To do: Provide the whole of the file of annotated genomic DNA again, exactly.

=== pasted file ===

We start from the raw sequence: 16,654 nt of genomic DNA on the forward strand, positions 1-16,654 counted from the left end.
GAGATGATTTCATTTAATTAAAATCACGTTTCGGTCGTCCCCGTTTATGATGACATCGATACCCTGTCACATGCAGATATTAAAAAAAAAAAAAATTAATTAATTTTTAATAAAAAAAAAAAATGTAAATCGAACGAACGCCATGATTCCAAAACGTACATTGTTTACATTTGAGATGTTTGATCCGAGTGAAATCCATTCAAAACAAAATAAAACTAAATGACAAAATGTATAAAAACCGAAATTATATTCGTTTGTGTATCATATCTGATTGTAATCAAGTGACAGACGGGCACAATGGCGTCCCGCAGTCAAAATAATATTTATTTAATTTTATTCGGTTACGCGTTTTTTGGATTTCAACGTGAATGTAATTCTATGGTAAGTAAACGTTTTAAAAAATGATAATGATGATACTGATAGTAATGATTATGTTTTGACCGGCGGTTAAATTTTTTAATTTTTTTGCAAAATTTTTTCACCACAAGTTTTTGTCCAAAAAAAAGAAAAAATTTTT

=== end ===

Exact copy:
We start from the raw sequence: 16,654 nt of genomic DNA on the forward strand, positions 1-16,654 counted from the left end.
GAGATGATTTCATTTAATTAAAATCACGTTTCGGTCGTCCCCGTTTATGATGACATCGATACCCTGTCACATGCAGATATTAAAAAAAAAAAAAATTAATTAATTTTTAATAAAAAAAAAAAATGTAAATCGAACGAACGCCATGATTCCAAAACGTACATTGTTTACATTTGAGATGTTTGATCCGAGTGAAATCCATTCAAAACAAAATAAAACTAAATGACAAAATGTATAAAAACCGAAATTATATTCGTTTGTGTATCATATCTGATTGTAATCAAGTGACAGACGGGCACAATGGCGTCCCGCAGTCAAAATAATATTTATTTAATTTTATTCGGTTACGCGTTTTTTGGATTTCAACGTGAATGTAATTCTATGGTAAGTAAACGTTTTAAAAAATGATAATGATGATACTGATAGTAATGATTATGTTTTGACCGGCGGTTAAATTTTTTAATTTTTTTGCAAAATTTTTTCACCACAAGTTTTTGTCCAAAAAAAAGAAAAAATTTTT